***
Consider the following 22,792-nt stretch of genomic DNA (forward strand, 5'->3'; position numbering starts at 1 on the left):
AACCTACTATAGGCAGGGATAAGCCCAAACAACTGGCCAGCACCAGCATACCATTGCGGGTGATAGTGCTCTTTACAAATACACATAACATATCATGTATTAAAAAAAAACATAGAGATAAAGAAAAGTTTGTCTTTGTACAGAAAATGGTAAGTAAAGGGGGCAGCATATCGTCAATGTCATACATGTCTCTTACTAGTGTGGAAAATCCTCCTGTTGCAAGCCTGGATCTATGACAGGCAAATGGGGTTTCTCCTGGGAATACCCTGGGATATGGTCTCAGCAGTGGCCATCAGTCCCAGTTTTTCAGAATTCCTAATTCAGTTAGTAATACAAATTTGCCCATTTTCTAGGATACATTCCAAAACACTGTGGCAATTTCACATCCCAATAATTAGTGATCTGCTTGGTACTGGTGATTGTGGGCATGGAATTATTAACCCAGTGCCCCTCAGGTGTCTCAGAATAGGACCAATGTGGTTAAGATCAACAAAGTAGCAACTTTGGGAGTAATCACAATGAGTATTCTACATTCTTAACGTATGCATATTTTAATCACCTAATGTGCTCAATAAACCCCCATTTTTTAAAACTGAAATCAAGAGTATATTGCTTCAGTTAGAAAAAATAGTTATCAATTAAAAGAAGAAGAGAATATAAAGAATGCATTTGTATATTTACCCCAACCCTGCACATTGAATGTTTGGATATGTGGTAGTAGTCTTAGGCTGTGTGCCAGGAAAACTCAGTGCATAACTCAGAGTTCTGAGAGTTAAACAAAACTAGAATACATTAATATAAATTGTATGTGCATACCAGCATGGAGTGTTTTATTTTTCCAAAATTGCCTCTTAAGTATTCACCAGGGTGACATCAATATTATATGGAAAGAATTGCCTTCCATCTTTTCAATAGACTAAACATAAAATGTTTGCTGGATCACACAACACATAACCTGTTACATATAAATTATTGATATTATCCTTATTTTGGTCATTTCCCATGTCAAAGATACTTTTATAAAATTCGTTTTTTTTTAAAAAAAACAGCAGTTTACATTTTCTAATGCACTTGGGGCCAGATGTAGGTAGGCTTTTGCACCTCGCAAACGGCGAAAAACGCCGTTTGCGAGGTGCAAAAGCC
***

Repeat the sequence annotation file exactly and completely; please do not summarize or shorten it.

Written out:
Consider the following 22,792-nt stretch of genomic DNA (forward strand, 5'->3'; position numbering starts at 1 on the left):
AACCTACTATAGGCAGGGATAAGCCCAAACAACTGGCCAGCACCAGCATACCATTGCGGGTGATAGTGCTCTTTACAAATACACATAACATATCATGTATTAAAAAAAAACATAGAGATAAAGAAAAGTTTGTCTTTGTACAGAAAATGGTAAGTAAAGGGGGCAGCATATCGTCAATGTCATACATGTCTCTTACTAGTGTGGAAAATCCTCCTGTTGCAAGCCTGGATCTATGACAGGCAAATGGGGTTTCTCCTGGGAATACCCTGGGATATGGTCTCAGCAGTGGCCATCAGTCCCAGTTTTTCAGAATTCCTAATTCAGTTAGTAATACAAATTTGCCCATTTTCTAGGATACATTCCAAAACACTGTGGCAATTTCACATCCCAATAATTAGTGATCTGCTTGGTACTGGTGATTGTGGGCATGGAATTATTAACCCAGTGCCCCTCAGGTGTCTCAGAATAGGACCAATGTGGTTAAGATCAACAAAGTAGCAACTTTGGGAGTAATCACAATGAGTATTCTACATTCTTAACGTATGCATATTTTAATCACCTAATGTGCTCAATAAACCCCCATTTTTTAAAACTGAAATCAAGAGTATATTGCTTCAGTTAGAAAAAATAGTTATCAATTAAAAGAAGAAGAGAATATAAAGAATGCATTTGTATATTTACCCCAACCCTGCACATTGAATGTTTGGATATGTGGTAGTAGTCTTAGGCTGTGTGCCAGGAAAACTCAGTGCATAACTCAGAGTTCTGAGAGTTAAACAAAACTAGAATACATTAATATAAATTGTATGTGCATACCAGCATGGAGTGTTTTATTTTTCCAAAATTGCCTCTTAAGTATTCACCAGGGTGACATCAATATTATATGGAAAGAATTGCCTTCCATCTTTTCAATAGACTAAACATAAAATGTTTGCTGGATCACACAACACATAACCTGTTACATATAAATTATTGATATTATCCTTATTTTGGTCATTTCCCATGTCAAAGATACTTTTATAAAATTCGTTTTTTTTTAAAAAAAACAGCAGTTTACATTTTCTAATGCACTTGGGGCCAGATGTAGGTAGGCTTTTGCACCTCGCAAACGGCGAAAAACGCCGTTTGCGAGGTGCAAAAGCC